• 75g cocoa powder
  • 250g dark muscovado sugar
  • 75g olive, coconut or vegetable oil plus extra for greasing
  • 1½ teaspoons vinegar (I use cider vinegar)

Method

  1. Heat the oven to 180C/fan 160C/gas 4. Grease a 20cm round springform cake tin with oil and line the base with baking paper.
  2. Put all icing ingredients except the chocolate into a saucepan with 60ml cold water. Heat until everything is melted, making sure the mixture doesn’t boil, turn off the heat, add the chocolate and leave to sit. After about a minute, the chocolate should have melted. Whisk until you have a thick icing and set aside. It should be cool by the time the cake has baked and cooled.
  3. For the cake, whisk the flour, bicarbonate of soda, a good pinch of sea salt and the cocoa together in a bowl. Make sure there are no lumps of bicarb.
  4. In a separate bowl, mix the sugar, 375ml of just-boiled water, the oil and vinegar. Stir the mixture into the dry ingredients, then pour into the prepared tin (it will be quite a wet batter). Bake for 30-40 minutes.
  5. When ready, the cake should have pulled away from the edges of the tin and a skewer inserted into the centre will come out clean. Cool for 30 minutes in the tin, then transfer to a wire rack to cool completely.
  6. Spoon over the icing and decorate as you like. Try grated chocolate, chopped stem ginger or flakes of sea salt.

Asparagus & lemon sauté with maple seeds

This quick noodle dish will make a great mid-week meal (Picture: Issy Croker)

Serves four

This recipe was a happy accident when I ordered ten bunches of asparagus from the greengrocer instead of two. It’s one to make in prime asparagus season.

I also make it in winter with purple-sprouting broccoli.

Ingredients

  • 2 tablespoons sesame seeds
  • 2 tablespoons pumpkin seeds
  • 3 tablespoons maple syrup
  • A good pinch of dried chilli flakes
  • The zest and juice of an unwaxed lemon
  • 2 x 400g bunches of asparagus
  • 1 teaspoon sesame oil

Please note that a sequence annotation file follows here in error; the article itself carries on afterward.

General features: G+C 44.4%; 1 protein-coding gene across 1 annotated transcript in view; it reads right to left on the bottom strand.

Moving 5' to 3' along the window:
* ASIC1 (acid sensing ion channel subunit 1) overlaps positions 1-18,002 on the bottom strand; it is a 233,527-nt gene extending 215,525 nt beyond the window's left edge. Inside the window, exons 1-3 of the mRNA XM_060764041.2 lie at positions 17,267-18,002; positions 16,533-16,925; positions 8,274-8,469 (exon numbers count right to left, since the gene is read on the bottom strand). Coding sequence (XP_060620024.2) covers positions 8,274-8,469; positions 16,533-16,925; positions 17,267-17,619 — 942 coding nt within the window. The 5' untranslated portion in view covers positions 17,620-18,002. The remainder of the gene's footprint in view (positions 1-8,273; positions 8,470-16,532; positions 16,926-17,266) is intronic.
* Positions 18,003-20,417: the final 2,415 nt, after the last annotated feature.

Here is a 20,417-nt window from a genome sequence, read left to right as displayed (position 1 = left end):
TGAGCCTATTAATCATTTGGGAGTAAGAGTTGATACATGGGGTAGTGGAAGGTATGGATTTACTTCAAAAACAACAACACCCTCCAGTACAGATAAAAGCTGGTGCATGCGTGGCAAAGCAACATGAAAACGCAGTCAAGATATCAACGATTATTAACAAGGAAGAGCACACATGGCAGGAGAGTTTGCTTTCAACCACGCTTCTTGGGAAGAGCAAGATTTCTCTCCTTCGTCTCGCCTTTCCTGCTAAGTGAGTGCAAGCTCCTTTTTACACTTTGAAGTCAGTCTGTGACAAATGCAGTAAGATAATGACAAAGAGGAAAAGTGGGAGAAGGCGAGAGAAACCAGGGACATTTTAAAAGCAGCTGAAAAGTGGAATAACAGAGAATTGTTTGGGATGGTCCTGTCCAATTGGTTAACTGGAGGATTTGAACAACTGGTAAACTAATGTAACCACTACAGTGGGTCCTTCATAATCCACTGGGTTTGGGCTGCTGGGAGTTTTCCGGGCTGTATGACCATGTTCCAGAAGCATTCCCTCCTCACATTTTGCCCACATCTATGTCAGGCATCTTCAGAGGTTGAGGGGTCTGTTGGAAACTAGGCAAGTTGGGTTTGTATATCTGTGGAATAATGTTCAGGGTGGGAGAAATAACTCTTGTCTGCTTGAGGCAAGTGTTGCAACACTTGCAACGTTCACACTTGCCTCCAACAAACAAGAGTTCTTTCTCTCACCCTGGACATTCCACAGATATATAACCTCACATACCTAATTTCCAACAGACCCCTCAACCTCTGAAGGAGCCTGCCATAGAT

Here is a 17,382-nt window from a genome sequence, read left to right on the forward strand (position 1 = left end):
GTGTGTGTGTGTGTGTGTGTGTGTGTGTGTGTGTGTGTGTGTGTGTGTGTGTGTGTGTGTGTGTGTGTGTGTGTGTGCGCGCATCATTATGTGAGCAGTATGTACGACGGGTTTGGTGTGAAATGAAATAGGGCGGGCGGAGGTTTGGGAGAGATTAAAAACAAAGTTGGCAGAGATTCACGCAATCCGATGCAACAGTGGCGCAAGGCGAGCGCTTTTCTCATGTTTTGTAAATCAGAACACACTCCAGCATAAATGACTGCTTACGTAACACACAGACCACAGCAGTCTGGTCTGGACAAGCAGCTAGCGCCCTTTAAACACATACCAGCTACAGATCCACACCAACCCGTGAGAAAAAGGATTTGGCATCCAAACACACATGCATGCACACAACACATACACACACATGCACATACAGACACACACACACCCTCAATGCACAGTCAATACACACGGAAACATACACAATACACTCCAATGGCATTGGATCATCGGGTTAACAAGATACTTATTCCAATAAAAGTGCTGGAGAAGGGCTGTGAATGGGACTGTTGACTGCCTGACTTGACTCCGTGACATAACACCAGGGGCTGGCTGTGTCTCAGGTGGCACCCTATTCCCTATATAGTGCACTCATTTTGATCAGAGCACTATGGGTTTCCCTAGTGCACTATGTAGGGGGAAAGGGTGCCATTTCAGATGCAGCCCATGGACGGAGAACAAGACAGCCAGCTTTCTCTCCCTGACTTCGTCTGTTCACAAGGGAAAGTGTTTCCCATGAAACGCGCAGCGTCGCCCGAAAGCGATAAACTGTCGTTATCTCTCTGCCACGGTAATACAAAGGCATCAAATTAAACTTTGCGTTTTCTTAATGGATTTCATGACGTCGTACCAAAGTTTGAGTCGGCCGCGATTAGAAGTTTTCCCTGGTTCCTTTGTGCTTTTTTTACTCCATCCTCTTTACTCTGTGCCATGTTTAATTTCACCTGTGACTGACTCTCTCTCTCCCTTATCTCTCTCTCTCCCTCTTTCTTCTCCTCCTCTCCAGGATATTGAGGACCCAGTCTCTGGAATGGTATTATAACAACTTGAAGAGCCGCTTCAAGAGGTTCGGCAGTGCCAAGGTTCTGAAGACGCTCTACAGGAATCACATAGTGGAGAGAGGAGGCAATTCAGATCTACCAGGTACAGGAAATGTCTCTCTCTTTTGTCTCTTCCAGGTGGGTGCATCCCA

• 2 heads of greens or 200g sugar snap peas
  • 4 nests of egg or rice noodles, cooked

For the sauce

  • 1 tablespoon maple syrup plus 1 teaspoon sesame oil
  • 2 tablespoons soy sauce
  • 2 tablespoons rice vinegar
  • A pinch of dried chilli flakes

Method

  1. For the brittle, toast both types of seeds in a dry frying pan until they start to give off their aroma. Once toasted, add 3 tablespoons of maple syrup, a good pinch of salt and the chilli flakes and cook for another minute, until the syrup begins to bubble up around the seeds and thicken (but not darken).
  2. Take off the heat and transfer to a plate lined with baking paper, sprinkle over the lemon zest and leave to set.
  3. Mix the sauce ingredients together in a bowl with a tablespoon of water and put to one side.
  4. Cut off the asparagus tips and set aside, then cut the stalks into 5cm pieces on the diagonal up to the last 3cm from the base. Discard these end pieces or keep in the freezer for vegetable stock.
  5. Wipe out the frying pan with kitchen paper and put it back on a high heat. Once it’s very hot, add the teaspoon of sesame oil, the asparagus tips and stalks and the greens or sugar snaps and cook for 3-4 minutes, until the edges char and the asparagus softens slightly. Pour in the sauce and add the noodles and cook for a further minute.
  6. Roughly chop the brittle and serve the noodles with the maple seed brittle on top, and quarters of the lemon for squeezing over.

One Pot, Pan, Planet by Anna Jones (4th Estate), £26, is available to buy now.